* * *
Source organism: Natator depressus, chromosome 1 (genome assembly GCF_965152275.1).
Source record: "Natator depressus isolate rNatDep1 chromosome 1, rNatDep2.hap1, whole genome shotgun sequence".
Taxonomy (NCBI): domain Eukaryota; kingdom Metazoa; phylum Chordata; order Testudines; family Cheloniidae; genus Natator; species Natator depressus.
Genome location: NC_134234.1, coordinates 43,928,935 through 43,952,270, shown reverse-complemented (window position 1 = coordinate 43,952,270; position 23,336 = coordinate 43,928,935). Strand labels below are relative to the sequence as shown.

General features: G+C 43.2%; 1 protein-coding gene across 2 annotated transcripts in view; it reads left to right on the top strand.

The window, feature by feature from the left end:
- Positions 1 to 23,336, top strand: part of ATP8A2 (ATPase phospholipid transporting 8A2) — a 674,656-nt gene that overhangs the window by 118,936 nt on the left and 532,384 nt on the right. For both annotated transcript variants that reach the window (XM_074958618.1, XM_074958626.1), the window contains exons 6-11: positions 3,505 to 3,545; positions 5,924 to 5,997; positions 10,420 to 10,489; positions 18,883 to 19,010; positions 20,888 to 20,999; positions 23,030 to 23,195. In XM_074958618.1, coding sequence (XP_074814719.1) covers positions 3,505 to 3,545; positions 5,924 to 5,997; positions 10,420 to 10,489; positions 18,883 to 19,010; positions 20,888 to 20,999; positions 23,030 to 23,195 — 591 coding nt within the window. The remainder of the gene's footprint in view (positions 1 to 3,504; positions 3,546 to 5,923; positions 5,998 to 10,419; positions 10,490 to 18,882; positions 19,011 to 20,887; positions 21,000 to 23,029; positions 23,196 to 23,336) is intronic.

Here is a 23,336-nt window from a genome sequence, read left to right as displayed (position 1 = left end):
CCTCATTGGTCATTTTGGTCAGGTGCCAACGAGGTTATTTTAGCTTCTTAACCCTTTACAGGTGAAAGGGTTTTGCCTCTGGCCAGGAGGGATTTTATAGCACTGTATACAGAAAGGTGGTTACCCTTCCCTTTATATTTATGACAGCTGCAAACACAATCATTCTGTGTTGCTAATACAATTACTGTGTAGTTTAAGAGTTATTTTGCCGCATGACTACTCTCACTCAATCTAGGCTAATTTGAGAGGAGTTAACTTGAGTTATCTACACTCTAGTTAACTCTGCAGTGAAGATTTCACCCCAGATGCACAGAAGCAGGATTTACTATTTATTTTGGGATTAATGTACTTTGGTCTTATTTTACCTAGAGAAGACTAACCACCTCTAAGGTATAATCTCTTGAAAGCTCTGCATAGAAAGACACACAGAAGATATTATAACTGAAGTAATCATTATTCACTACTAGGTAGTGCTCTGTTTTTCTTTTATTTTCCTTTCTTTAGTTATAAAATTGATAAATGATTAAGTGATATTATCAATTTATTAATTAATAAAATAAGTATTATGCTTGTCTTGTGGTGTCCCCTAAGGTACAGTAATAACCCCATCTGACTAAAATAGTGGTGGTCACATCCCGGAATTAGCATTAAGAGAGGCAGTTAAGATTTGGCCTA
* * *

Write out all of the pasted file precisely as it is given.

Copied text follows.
Source organism: Natator depressus, chromosome 1 (genome assembly GCF_965152275.1).
Source record: "Natator depressus isolate rNatDep1 chromosome 1, rNatDep2.hap1, whole genome shotgun sequence".
Taxonomy (NCBI): domain Eukaryota; kingdom Metazoa; phylum Chordata; order Testudines; family Cheloniidae; genus Natator; species Natator depressus.
Genome location: NC_134234.1, coordinates 43,928,935 through 43,952,270, shown reverse-complemented (window position 1 = coordinate 43,952,270; position 23,336 = coordinate 43,928,935). Strand labels below are relative to the sequence as shown.

General features: G+C 43.2%; 1 protein-coding gene across 2 annotated transcripts in view; it reads left to right on the top strand.

The window, feature by feature from the left end:
- Positions 1 to 23,336, top strand: part of ATP8A2 (ATPase phospholipid transporting 8A2) — a 674,656-nt gene that overhangs the window by 118,936 nt on the left and 532,384 nt on the right. For both annotated transcript variants that reach the window (XM_074958618.1, XM_074958626.1), the window contains exons 6-11: positions 3,505 to 3,545; positions 5,924 to 5,997; positions 10,420 to 10,489; positions 18,883 to 19,010; positions 20,888 to 20,999; positions 23,030 to 23,195. In XM_074958618.1, coding sequence (XP_074814719.1) covers positions 3,505 to 3,545; positions 5,924 to 5,997; positions 10,420 to 10,489; positions 18,883 to 19,010; positions 20,888 to 20,999; positions 23,030 to 23,195 — 591 coding nt within the window. The remainder of the gene's footprint in view (positions 1 to 3,504; positions 3,546 to 5,923; positions 5,998 to 10,419; positions 10,490 to 18,882; positions 19,011 to 20,887; positions 21,000 to 23,029; positions 23,196 to 23,336) is intronic.

Here is a 23,336-nt window from a genome sequence, read left to right as displayed (position 1 = left end):
CCTCATTGGTCATTTTGGTCAGGTGCCAACGAGGTTATTTTAGCTTCTTAACCCTTTACAGGTGAAAGGGTTTTGCCTCTGGCCAGGAGGGATTTTATAGCACTGTATACAGAAAGGTGGTTACCCTTCCCTTTATATTTATGACAGCTGCAAACACAATCATTCTGTGTTGCTAATACAATTACTGTGTAGTTTAAGAGTTATTTTGCCGCATGACTACTCTCACTCAATCTAGGCTAATTTGAGAGGAGTTAACTTGAGTTATCTACACTCTAGTTAACTCTGCAGTGAAGATTTCACCCCAGATGCACAGAAGCAGGATTTACTATTTATTTTGGGATTAATGTACTTTGGTCTTATTTTACCTAGAGAAGACTAACCACCTCTAAGGTATAATCTCTTGAAAGCTCTGCATAGAAAGACACACAGAAGATATTATAACTGAAGTAATCATTATTCACTACTAGGTAGTGCTCTGTTTTTCTTTTATTTTCCTTTCTTTAGTTATAAAATTGATAAATGATTAAGTGATATTATCAATTTATTAATTAATAAAATAAGTATTATGCTTGTCTTGTGGTGTCCCCTAAGGTACAGTAATAACCCCATCTGACTAAAATAGTGGTGGTCACATCCCGGAATTAGCATTAAGAGAGGCAGTTAAGATTTGGCCTA